While SNet is designed for single input of coarse-grained population , a simple extension method of it for the temporal modeling is to process the sequential input by directly concatenating consecutive time slots in the channel dimension as the sequential input . However, simple concatenation in the channel dimension is limited to capture this long-term correlation, which is testified in our Ablation Study 4. Due to the regularity and daily periodicity of dynamic population distribution, we need to consider long-term effects in the temporal modeling. Thus, we design TNet to capture this important long-term temporal correlation, which is shown on the top of Figure 3.
To model these long-term effects and avoid the limitation of simple concatenation in channel dimension, we first utilize a 3D convolution layer with strideto merge the coarse-grained population input in adjacent time slots. The parameter of stride step denotes the time window of merging features as an important factor for trading performance and model complexity. Then, we utilize the feature extraction unit with the same structure in SNet to process each merged feature independently. For example, for and , the number of the merged features is . We use this shared feature extraction unit to process these merged features and produce new features with the same number. Finally, we progressively merge these features into conv-blocks. For example, the first feature map is fed into the first conv-block and the second map feature is fed into the second conv-block. In this way, the temporal features of different periods are merged into different layers of the spatial modeling network SNet, which can ensure that each merging operation only needs to process fewer features. It can also be regarded as an interpretative weighting scheme, more important temporal features are fed into the earlier location of the whole structure.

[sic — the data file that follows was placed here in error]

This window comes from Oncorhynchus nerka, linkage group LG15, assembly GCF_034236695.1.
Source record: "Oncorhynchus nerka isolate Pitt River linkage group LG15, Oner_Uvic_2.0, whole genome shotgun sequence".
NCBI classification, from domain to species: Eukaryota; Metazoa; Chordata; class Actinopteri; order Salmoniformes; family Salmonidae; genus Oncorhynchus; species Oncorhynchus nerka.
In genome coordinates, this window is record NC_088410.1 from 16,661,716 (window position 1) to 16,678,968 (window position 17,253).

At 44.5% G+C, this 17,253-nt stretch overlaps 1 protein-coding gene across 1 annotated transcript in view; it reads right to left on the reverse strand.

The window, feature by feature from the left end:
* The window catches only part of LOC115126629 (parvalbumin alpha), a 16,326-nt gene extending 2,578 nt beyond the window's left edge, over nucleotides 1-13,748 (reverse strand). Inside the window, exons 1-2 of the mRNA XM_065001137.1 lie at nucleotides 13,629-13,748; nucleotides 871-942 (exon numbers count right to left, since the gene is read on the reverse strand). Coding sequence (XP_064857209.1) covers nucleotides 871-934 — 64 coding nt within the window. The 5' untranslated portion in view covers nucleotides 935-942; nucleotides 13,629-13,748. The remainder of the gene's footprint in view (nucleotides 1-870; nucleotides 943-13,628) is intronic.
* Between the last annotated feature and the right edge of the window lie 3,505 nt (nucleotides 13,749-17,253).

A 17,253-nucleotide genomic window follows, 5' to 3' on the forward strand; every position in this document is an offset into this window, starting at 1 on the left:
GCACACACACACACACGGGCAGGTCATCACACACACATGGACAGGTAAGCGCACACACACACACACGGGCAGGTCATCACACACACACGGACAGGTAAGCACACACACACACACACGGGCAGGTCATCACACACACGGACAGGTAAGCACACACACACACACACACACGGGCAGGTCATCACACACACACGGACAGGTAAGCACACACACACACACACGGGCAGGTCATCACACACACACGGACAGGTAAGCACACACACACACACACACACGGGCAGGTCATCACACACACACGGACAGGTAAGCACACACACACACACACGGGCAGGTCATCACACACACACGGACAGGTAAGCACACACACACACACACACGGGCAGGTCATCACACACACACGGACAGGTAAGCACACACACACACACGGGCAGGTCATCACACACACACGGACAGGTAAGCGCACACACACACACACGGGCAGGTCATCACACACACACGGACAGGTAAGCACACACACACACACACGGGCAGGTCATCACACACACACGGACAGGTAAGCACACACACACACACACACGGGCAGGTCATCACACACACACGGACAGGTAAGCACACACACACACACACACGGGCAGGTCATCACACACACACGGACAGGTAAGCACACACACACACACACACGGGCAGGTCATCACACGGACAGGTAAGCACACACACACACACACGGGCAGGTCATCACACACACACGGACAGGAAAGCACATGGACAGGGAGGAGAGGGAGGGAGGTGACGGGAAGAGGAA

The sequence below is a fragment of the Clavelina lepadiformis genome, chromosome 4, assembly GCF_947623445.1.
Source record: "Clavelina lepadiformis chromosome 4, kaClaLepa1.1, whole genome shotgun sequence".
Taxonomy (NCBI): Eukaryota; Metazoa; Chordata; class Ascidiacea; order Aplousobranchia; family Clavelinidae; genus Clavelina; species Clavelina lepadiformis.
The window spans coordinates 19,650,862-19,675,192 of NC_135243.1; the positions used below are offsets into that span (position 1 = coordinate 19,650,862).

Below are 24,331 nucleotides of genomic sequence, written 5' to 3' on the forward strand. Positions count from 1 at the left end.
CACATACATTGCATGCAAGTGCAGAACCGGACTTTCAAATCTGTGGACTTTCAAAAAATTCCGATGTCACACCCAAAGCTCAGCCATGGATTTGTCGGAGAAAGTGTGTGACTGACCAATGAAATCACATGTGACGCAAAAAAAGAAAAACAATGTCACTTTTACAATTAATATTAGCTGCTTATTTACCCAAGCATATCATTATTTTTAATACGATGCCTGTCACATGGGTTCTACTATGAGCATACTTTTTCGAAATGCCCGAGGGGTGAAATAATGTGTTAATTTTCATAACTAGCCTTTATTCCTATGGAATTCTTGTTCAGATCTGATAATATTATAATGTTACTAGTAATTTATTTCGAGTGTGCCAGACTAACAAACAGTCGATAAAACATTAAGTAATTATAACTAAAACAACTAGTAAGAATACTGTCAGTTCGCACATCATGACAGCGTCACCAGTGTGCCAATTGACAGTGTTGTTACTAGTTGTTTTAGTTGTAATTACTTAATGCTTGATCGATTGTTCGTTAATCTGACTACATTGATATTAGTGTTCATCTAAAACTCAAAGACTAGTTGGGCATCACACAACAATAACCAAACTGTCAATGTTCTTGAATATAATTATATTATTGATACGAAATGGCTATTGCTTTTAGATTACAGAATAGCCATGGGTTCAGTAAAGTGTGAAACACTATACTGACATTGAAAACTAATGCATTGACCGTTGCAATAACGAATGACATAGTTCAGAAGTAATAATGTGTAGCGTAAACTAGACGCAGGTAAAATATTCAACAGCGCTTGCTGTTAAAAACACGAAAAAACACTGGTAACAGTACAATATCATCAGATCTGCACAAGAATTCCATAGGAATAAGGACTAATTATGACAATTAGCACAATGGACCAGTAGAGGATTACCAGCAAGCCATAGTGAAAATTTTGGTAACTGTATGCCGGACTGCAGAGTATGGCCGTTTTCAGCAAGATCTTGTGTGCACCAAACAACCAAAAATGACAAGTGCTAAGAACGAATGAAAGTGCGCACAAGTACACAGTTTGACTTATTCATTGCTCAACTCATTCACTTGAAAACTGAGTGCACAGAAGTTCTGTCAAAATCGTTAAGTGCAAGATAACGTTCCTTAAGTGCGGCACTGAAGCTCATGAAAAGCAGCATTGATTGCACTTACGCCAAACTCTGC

In summary, we design a dense connection-based SNet to complete fine-grained population mapping task from the spatial view and then design TNet to enhance the SNet from the temporal view to further improve the results.
3.2. PGNet: Static Fine-grained Population Distribution Synthesis
Facing the problem of lacking fine-grained population ground truth in target domain, we propose a generative model, PGNet, to generate gridded crowd flow by POI distribution. Combined with the single reference fine-grained population, PGNet could synthesize multiple fine-grained population distribution.